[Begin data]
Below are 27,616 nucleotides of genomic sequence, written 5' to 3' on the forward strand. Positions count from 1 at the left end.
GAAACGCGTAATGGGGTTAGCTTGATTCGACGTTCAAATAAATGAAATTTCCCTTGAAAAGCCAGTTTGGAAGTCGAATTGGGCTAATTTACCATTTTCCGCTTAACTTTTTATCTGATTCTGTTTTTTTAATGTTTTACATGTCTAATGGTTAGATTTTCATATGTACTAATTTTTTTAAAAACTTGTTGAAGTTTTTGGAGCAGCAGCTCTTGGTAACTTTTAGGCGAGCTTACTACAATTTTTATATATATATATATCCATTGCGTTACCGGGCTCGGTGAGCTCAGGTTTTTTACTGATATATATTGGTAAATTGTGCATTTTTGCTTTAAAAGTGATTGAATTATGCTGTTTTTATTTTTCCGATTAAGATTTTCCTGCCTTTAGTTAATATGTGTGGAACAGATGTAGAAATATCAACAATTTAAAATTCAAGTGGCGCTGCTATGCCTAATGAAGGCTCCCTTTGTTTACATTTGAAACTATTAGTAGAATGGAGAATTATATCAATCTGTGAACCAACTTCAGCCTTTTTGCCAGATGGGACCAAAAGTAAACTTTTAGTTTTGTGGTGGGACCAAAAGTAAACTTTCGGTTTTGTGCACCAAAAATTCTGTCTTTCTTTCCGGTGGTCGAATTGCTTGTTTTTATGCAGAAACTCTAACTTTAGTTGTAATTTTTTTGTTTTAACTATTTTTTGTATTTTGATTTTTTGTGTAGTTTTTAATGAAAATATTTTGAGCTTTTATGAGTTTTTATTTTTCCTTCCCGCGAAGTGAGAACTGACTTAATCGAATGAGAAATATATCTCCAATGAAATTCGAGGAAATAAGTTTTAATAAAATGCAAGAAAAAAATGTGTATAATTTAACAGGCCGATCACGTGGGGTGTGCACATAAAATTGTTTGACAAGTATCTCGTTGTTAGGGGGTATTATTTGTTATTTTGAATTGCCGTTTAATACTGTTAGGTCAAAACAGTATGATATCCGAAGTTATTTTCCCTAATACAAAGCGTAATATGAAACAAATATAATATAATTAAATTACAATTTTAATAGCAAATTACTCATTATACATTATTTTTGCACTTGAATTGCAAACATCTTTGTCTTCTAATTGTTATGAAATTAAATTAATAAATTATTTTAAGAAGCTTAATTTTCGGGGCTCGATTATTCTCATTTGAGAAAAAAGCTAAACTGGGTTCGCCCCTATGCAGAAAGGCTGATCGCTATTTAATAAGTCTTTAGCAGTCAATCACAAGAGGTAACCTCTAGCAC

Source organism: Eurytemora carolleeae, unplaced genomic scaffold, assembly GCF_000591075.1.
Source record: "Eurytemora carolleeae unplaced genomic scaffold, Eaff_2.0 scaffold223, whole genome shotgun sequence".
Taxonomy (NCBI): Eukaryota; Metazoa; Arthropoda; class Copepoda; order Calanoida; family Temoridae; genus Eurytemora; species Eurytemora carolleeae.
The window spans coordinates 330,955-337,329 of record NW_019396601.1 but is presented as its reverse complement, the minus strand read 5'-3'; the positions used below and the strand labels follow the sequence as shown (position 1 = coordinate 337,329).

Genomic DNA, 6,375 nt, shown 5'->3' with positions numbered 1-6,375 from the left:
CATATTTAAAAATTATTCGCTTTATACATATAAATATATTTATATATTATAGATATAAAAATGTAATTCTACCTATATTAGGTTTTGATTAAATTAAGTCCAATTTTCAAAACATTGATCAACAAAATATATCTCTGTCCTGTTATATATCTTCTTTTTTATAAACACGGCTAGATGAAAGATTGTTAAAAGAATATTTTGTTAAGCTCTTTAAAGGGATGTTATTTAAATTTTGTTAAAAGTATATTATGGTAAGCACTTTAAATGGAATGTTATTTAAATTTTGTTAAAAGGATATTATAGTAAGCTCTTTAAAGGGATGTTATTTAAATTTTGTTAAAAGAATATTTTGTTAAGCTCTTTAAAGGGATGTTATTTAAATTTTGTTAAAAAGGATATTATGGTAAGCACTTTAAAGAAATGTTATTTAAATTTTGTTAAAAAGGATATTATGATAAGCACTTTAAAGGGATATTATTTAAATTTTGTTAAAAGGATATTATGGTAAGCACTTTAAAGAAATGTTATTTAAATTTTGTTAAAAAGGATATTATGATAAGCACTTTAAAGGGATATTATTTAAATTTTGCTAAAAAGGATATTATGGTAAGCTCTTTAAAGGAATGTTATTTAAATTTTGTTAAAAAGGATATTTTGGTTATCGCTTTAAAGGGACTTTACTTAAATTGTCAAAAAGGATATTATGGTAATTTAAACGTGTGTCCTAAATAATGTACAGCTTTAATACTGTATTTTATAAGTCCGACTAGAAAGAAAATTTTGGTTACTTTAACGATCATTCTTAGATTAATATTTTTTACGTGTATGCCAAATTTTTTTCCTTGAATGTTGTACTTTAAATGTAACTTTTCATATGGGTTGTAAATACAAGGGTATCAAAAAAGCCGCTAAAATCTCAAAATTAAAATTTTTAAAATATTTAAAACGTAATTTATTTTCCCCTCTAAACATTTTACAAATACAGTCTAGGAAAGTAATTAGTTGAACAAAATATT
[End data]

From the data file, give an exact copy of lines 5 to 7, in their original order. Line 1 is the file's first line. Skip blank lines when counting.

Taxonomy (NCBI): Eukaryota; Metazoa; Arthropoda; class Copepoda; order Calanoida; family Temoridae; genus Eurytemora; species Eurytemora carolleeae.
The window spans coordinates 330,955-337,329 of record NW_019396601.1 but is presented as its reverse complement, the minus strand read 5'-3'; the positions used below and the strand labels follow the sequence as shown (position 1 = coordinate 337,329).

Genomic DNA, 6,375 nt, shown 5'->3' with positions numbered 1-6,375 from the left: